L.A. RECORD PRESENTS THE PREMIERE OF MUSIC VIDEO “ETCHASKETCH TREES” BY ERNEST GONZALES FROM BEEN MEANING TO TELL YOU, THE FIRST FULL-LENGTH ALBUM RELEASED BY LOCAL LABEL FRIENDS OF FRIENDS…
We travel inside a pretty girl with long eyelashes in the snow. She’s in the woods. Her eyes are closed. The creek trickles nearby. A breeze shakes little red berries on a tree branch. You can hear nature sounds, but this is what it feels like: “Etchasketch Trees” by Ernest Gonzales playing as the girl, wearing less clothes, dances, maybe floating, behind colorful strings and wisps of smoke in a dark interior space.
This music video, directed by Air—remember her Pity Party vampire cupcake?—truly captures the essence of Gonzales. The songs on his new album, Been Meaning To Tell You, electronically describe or mimic the sensation of blissful moments. Bleeps and bloops come together through cinematic instrumental songs. “Etchasketch Trees” could very well be what this Persian beauty feels when she’s surrounded by snow.
We know the dancer is Persian because Air—aka director/editor Ariana Natale—told us. Her name is Nasim Haroun Mahdavi, and her moves were choreographed by Rani Welch. In the spirit of the Friends Of Friends label’s love for collaboration, Natale decided it was the perfect project to team up with the dancer.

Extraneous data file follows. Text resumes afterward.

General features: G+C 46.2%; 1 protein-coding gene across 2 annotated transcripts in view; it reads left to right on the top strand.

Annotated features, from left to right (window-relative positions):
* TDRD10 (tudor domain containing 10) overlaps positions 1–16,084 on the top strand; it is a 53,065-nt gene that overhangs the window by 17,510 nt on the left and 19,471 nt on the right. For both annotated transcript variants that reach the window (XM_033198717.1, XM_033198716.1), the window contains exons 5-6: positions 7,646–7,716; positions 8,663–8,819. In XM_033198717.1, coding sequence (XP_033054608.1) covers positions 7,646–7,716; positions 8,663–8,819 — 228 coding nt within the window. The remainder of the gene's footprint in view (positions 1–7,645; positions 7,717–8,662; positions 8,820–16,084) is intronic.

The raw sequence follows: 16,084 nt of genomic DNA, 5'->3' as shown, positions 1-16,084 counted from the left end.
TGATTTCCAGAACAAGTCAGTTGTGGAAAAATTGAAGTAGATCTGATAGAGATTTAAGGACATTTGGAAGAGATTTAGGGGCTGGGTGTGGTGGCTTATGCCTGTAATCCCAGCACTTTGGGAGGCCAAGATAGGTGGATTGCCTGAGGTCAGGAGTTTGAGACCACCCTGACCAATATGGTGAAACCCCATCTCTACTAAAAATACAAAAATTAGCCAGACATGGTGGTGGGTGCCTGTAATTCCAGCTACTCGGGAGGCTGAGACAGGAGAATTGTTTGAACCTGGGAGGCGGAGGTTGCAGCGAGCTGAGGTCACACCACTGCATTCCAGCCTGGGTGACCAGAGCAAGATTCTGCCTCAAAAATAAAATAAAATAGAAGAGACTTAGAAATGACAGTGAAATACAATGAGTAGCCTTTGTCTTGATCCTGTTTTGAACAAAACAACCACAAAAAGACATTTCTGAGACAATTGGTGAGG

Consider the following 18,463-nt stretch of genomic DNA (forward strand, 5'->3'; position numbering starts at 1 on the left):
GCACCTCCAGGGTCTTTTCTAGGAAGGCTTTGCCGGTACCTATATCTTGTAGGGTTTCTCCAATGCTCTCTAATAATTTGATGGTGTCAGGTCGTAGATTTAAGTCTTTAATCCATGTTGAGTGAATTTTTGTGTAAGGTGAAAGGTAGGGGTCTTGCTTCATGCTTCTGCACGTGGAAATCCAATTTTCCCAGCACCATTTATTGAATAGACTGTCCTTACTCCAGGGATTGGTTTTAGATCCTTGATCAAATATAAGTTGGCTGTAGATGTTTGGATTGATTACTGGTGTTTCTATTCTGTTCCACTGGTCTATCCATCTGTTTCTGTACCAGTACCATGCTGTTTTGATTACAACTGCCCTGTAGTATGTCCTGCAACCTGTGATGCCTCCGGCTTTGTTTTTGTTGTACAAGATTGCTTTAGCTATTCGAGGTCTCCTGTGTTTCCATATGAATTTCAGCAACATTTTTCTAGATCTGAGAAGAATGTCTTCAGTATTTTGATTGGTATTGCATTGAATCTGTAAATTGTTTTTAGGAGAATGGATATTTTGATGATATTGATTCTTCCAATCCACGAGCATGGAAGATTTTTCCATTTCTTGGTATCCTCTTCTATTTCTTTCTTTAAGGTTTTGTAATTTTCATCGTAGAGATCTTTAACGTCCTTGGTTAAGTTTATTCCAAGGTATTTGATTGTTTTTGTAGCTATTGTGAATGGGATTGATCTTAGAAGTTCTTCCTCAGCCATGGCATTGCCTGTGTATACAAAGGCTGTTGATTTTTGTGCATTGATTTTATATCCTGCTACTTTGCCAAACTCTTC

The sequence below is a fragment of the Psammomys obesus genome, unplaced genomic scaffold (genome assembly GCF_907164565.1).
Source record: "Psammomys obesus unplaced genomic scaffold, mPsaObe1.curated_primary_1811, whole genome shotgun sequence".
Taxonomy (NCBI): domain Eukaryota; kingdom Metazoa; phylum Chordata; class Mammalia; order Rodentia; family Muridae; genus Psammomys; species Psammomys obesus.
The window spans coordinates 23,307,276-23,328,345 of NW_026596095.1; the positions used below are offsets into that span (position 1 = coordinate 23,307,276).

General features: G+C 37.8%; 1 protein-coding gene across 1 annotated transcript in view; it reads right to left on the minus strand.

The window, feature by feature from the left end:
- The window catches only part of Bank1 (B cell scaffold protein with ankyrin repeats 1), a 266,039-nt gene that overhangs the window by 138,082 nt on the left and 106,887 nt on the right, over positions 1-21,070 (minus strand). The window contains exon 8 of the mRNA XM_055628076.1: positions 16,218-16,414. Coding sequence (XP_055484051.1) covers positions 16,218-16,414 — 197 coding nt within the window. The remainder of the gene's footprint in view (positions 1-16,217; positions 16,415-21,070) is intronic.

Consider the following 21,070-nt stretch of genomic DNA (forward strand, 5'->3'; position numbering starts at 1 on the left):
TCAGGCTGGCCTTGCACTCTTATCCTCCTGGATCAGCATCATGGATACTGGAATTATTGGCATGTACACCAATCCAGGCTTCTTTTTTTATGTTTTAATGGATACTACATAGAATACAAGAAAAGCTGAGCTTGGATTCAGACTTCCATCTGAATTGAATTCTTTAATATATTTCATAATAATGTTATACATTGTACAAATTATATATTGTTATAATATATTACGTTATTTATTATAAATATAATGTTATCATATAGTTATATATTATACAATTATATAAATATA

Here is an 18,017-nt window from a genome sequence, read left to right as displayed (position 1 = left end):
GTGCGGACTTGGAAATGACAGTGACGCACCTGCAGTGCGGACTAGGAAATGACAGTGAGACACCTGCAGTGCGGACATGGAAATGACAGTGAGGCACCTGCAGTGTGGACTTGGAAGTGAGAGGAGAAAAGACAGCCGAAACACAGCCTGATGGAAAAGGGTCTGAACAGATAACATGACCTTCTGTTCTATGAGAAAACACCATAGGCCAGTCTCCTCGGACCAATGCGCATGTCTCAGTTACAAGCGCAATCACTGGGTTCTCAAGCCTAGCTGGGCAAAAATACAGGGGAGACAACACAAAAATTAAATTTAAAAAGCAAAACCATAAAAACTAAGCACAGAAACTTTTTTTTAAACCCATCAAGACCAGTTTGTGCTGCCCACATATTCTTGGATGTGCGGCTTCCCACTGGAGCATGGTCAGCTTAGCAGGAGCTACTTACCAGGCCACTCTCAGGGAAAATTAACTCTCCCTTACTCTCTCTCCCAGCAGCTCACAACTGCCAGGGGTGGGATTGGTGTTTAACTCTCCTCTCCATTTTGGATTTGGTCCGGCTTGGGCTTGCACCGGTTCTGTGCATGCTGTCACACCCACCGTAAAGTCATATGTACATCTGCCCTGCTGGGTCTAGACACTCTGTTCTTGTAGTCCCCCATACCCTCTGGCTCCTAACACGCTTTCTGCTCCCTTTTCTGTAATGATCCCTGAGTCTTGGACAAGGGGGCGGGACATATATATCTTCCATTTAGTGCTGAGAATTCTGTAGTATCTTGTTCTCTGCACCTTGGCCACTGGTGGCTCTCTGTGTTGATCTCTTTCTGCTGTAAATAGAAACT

Natale also describes zoning out on church television behind the scenes and some of the inspiration for her video:
“I knew I wanted to do something having to do with meditation because his first album is called Self Awakening, and I’ve been getting into that recently. I saw this installation in New York of a string piece and it looked like colorful energy to me so I had that in my mind when I heard Been Meaning To Tell You. The buzzy abstract sounds in the track reminded me of the energy in the installation and then we worked a dance around that. The whole process was as planned as we could make it, but there was a lot of spontaneous moments while filming where we’d have to tweak the dance or invent new angles for the camera, and it was super challenging to figure out how to edit the dancing.
The song is very cinematic so I wanted to give it a narrative framework in the video, a little opening and closer. We shot it in my grandparents photo studio in Brooklyn and threw their lives into upheaval for a week, which was fun. My DP closed her finger in the car door. That was cute. My grandparents’ were watching lots of church and Jeopardy in the other room. At one point we could hear weird Latin chanting when we were filming that string thing in the morning, lying in the middle of it. That was trippy.”